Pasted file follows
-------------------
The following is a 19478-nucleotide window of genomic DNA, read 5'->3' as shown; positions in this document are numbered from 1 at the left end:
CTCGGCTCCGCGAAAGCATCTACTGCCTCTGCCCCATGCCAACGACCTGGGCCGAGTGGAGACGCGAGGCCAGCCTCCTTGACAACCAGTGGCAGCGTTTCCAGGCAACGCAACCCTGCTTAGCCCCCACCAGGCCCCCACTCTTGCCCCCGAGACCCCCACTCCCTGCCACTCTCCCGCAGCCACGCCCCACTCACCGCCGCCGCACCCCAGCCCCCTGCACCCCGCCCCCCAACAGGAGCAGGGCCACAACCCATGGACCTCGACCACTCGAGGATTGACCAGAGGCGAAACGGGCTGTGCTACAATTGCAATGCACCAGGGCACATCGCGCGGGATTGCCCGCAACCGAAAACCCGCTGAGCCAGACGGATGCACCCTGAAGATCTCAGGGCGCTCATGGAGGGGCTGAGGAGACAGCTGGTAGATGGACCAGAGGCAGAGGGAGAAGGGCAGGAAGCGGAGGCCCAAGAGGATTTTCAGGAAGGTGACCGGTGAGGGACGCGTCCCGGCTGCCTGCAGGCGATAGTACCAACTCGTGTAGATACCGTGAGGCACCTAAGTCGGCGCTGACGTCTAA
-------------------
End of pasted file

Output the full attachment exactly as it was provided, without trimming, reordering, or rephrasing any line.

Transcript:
The following is a 19478-nucleotide window of genomic DNA, read 5'->3' as shown; positions in this document are numbered from 1 at the left end:
CTCGGCTCCGCGAAAGCATCTACTGCCTCTGCCCCATGCCAACGACCTGGGCCGAGTGGAGACGCGAGGCCAGCCTCCTTGACAACCAGTGGCAGCGTTTCCAGGCAACGCAACCCTGCTTAGCCCCCACCAGGCCCCCACTCTTGCCCCCGAGACCCCCACTCCCTGCCACTCTCCCGCAGCCACGCCCCACTCACCGCCGCCGCACCCCAGCCCCCTGCACCCCGCCCCCCAACAGGAGCAGGGCCACAACCCATGGACCTCGACCACTCGAGGATTGACCAGAGGCGAAACGGGCTGTGCTACAATTGCAATGCACCAGGGCACATCGCGCGGGATTGCCCGCAACCGAAAACCCGCTGAGCCAGACGGATGCACCCTGAAGATCTCAGGGCGCTCATGGAGGGGCTGAGGAGACAGCTGGTAGATGGACCAGAGGCAGAGGGAGAAGGGCAGGAAGCGGAGGCCCAAGAGGATTTTCAGGAAGGTGACCGGTGAGGGACGCGTCCCGGCTGCCTGCAGGCGATAGTACCAACTCGTGTAGATACCGTGAGGCACCTAAGTCGGCGCTGACGTCTAA